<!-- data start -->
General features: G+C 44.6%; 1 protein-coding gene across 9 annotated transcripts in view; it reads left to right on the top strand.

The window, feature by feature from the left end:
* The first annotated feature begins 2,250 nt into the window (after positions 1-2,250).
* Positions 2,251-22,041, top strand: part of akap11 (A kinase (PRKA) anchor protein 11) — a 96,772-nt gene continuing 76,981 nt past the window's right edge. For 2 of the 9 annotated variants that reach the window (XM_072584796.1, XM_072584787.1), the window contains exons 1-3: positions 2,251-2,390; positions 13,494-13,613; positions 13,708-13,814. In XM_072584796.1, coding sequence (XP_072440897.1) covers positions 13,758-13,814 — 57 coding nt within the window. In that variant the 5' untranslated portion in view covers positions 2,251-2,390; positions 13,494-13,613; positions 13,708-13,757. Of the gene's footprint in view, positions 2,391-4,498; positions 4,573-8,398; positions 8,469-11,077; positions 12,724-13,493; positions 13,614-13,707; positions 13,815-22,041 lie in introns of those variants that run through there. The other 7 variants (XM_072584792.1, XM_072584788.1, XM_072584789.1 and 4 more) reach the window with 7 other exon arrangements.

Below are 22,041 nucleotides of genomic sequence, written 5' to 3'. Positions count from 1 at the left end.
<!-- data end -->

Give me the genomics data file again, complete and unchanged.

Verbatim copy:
General features: G+C 44.6%; 1 protein-coding gene across 9 annotated transcripts in view; it reads left to right on the top strand.

The window, feature by feature from the left end:
* The first annotated feature begins 2,250 nt into the window (after positions 1-2,250).
* Positions 2,251-22,041, top strand: part of akap11 (A kinase (PRKA) anchor protein 11) — a 96,772-nt gene continuing 76,981 nt past the window's right edge. For 2 of the 9 annotated variants that reach the window (XM_072584796.1, XM_072584787.1), the window contains exons 1-3: positions 2,251-2,390; positions 13,494-13,613; positions 13,708-13,814. In XM_072584796.1, coding sequence (XP_072440897.1) covers positions 13,758-13,814 — 57 coding nt within the window. In that variant the 5' untranslated portion in view covers positions 2,251-2,390; positions 13,494-13,613; positions 13,708-13,757. Of the gene's footprint in view, positions 2,391-4,498; positions 4,573-8,398; positions 8,469-11,077; positions 12,724-13,493; positions 13,614-13,707; positions 13,815-22,041 lie in introns of those variants that run through there. The other 7 variants (XM_072584792.1, XM_072584788.1, XM_072584789.1 and 4 more) reach the window with 7 other exon arrangements.

Below are 22,041 nucleotides of genomic sequence, written 5' to 3'. Positions count from 1 at the left end.